File a response if you want to protect your rights. Go to the court and get a copy of all documents and seek legal counsel or free legal services at the courthouse. I guess the real question is what do you WANT to do? Let her get the divorce and potential orders that may impact you without any say so from you? Or respond and move the case forward with a presentation of your side of the facts, property, etc.? Only you can answer this question.
The bottom line is this: if you do not file a timely response (FL-120), then your spouse has the right to ask the court to take your "default." By anology, what happens with the away team does not show up for the baseball game? Answer: the home team wins by "default." Get the picture--even if the home team is a terrible team! In the context of a divorce, if you file a timely response--before your "default is entered", then you have time to present your case to the judge. So, whether or not yo file a timely response ultimately depends on how much you stand to lose if you do not file a timely response. For example, if you don't file a timely response, your spouse can for example: get all the assets, give you all the debts, get sole/legal custody of the kids, have you pay gobs in child support and spousal support. Get the picture?
Below is a link to form FL-120 in the event you decide to file a TIMELY answer. Timely means before the court "enters" the Request for Default.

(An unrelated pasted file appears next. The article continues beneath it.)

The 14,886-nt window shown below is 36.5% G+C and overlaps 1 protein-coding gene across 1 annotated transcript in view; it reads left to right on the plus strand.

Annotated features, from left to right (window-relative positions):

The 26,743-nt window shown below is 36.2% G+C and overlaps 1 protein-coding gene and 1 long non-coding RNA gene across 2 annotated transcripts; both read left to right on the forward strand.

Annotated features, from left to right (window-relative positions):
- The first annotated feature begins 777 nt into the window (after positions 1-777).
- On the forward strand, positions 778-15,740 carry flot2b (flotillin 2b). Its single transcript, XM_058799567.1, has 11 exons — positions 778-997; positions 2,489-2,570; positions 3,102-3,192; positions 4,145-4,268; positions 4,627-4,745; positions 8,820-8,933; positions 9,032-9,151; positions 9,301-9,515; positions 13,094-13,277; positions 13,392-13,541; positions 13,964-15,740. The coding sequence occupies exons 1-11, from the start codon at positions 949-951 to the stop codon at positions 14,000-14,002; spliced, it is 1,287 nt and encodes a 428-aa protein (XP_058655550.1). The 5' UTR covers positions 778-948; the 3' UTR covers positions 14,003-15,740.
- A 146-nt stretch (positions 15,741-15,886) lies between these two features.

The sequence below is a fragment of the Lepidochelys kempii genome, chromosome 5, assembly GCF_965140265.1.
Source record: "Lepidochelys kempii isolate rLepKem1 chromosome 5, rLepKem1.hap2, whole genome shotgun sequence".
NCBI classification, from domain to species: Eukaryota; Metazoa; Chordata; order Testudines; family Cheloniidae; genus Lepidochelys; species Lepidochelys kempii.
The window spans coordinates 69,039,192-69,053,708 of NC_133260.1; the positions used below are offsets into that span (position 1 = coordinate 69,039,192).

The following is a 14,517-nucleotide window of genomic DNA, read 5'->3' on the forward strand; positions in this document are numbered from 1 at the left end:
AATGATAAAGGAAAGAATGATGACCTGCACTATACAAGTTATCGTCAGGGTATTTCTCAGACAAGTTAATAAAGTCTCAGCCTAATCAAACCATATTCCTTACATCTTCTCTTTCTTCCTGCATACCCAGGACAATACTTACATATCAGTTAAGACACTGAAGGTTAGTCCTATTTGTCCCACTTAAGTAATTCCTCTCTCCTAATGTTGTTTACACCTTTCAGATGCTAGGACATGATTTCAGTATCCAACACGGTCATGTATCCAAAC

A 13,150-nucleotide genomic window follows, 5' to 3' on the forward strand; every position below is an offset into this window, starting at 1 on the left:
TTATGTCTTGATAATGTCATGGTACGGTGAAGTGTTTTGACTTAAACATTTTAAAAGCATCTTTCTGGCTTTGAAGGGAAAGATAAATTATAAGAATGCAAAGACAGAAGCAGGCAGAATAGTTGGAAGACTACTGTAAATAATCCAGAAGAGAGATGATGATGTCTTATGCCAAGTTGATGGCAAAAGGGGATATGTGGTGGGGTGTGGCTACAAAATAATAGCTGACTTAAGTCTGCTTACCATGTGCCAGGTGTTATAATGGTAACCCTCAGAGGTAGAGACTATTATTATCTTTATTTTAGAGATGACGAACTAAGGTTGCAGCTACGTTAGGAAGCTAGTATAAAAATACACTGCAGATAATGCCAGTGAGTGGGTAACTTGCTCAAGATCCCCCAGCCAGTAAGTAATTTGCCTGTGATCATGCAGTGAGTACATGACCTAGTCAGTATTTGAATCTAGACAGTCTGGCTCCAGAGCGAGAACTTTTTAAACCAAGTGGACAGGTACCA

PLEASE READ--before emailing, commenting or calling: As a rule, I do not respond to "comments" that are designed as follow-up questions to the originally-posted question. I specifically do this as to avoid creating any confusion to the originating author of the question and to prevent any attorney-client relationship from forming--as this is not the goal or intent of this attorney or the Avvo creators. Further, I am only licensed to practice law in the State of California; therefore, any information provided in this answer is intended for application in California. Second, the information provided in this answer is solely intended to serve as GENERAL INFORMATION, and, at most, to serve as a catalyst for discussion between you and an attorney. Under no circumstance, is this information provided in this "Answer" intended to be construed as legal advice--and is not to be considered legal advice for any purpose. If you wish legal advice, then it is recommended that you contact a licensed attorney in your area to discuss the particulars of your case. Only by engaging in a meaningful discussion with a licensed attorney, can an attorney then provide you with legal advice.
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